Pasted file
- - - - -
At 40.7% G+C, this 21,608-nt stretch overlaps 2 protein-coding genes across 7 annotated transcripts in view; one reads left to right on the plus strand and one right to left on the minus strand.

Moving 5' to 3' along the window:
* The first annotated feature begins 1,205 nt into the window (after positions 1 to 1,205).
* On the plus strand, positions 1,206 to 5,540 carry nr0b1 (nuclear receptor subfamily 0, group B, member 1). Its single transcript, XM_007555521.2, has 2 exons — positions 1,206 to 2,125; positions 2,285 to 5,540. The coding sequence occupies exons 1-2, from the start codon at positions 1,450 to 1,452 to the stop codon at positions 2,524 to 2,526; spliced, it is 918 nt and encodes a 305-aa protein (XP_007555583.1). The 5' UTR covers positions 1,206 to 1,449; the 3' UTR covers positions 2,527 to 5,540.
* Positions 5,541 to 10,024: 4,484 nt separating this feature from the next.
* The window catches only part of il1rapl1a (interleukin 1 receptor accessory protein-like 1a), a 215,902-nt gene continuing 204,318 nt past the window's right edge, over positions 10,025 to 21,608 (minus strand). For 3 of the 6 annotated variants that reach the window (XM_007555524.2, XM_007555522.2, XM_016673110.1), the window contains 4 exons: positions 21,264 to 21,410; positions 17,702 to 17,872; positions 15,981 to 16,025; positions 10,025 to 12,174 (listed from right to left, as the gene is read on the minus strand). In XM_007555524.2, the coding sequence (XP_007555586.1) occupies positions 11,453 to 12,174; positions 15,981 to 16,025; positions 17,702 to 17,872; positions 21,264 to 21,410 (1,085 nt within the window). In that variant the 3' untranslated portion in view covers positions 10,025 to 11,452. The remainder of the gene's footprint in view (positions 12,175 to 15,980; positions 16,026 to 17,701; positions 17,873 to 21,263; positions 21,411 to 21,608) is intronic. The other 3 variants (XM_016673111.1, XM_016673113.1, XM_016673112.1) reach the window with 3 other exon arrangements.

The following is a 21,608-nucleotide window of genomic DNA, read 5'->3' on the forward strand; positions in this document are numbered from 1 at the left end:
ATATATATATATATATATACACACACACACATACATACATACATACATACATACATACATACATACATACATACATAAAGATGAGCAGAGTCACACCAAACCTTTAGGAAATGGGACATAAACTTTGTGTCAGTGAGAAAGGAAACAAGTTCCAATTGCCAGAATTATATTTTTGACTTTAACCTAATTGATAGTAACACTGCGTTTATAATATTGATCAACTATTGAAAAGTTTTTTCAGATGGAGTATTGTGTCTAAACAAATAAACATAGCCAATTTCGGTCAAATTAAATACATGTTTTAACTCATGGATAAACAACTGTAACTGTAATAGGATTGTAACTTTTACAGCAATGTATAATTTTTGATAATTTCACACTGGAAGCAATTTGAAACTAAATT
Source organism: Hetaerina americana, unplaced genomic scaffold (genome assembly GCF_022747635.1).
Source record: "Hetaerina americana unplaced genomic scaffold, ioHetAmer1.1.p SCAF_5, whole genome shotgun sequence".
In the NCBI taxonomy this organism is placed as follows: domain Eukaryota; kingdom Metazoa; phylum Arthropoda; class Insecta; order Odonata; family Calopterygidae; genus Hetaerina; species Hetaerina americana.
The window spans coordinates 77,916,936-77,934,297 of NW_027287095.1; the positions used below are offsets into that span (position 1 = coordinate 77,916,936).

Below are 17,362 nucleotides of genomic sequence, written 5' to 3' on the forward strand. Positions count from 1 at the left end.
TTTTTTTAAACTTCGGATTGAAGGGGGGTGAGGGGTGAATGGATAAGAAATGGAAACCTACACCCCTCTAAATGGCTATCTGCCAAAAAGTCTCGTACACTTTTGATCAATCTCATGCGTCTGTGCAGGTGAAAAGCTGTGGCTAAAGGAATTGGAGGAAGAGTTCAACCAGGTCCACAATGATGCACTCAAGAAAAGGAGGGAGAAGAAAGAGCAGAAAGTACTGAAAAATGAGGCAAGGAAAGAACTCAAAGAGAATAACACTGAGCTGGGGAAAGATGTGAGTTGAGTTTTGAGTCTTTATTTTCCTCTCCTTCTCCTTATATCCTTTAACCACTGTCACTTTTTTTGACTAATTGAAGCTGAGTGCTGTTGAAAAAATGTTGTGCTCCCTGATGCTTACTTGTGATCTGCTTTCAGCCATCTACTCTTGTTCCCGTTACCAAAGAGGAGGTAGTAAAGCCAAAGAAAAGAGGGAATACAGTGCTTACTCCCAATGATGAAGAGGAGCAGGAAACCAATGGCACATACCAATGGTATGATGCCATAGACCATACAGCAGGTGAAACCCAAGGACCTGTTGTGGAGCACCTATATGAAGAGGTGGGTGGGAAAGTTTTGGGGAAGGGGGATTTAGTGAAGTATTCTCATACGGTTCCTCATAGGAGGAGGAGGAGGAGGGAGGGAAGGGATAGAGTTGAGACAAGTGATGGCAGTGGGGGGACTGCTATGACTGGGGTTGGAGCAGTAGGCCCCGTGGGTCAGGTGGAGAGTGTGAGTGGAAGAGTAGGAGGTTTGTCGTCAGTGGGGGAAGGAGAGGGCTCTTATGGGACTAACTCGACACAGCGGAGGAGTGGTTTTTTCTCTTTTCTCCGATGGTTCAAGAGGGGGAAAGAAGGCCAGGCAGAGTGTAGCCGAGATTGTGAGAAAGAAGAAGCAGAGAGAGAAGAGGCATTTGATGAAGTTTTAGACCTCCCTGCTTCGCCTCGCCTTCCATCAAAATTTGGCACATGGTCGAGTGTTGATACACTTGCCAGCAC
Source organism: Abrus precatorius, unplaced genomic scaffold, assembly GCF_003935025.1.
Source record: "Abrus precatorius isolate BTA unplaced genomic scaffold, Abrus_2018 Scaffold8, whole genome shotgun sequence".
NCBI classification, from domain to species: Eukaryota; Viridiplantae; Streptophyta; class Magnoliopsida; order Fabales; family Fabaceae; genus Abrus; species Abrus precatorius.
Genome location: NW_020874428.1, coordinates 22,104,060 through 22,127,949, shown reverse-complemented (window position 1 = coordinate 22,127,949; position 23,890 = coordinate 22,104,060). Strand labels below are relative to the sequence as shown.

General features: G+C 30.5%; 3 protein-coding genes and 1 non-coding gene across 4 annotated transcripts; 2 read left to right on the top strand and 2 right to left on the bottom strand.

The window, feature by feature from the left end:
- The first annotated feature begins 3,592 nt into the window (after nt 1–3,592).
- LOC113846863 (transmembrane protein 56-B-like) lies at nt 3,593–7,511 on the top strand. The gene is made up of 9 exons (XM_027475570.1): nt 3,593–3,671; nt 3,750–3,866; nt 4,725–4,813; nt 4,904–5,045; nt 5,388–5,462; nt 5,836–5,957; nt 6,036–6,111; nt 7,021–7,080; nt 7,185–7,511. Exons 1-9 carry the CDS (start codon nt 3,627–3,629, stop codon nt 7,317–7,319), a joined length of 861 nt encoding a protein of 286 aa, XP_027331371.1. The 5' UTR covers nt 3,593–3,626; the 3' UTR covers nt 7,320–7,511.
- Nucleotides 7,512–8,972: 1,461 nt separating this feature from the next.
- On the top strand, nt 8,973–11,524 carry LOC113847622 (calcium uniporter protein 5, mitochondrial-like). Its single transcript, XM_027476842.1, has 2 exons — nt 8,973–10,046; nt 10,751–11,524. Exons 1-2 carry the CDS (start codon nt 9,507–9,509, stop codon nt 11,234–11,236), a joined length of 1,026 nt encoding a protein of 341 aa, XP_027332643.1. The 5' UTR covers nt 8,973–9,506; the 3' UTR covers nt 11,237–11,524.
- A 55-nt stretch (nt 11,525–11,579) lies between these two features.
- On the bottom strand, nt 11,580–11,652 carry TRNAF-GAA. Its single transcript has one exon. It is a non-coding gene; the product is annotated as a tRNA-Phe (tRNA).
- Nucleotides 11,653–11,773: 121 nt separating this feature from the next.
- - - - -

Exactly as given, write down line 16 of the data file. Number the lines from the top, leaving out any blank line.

Source record: "Abrus precatorius isolate BTA unplaced genomic scaffold, Abrus_2018 Scaffold8, whole genome shotgun sequence".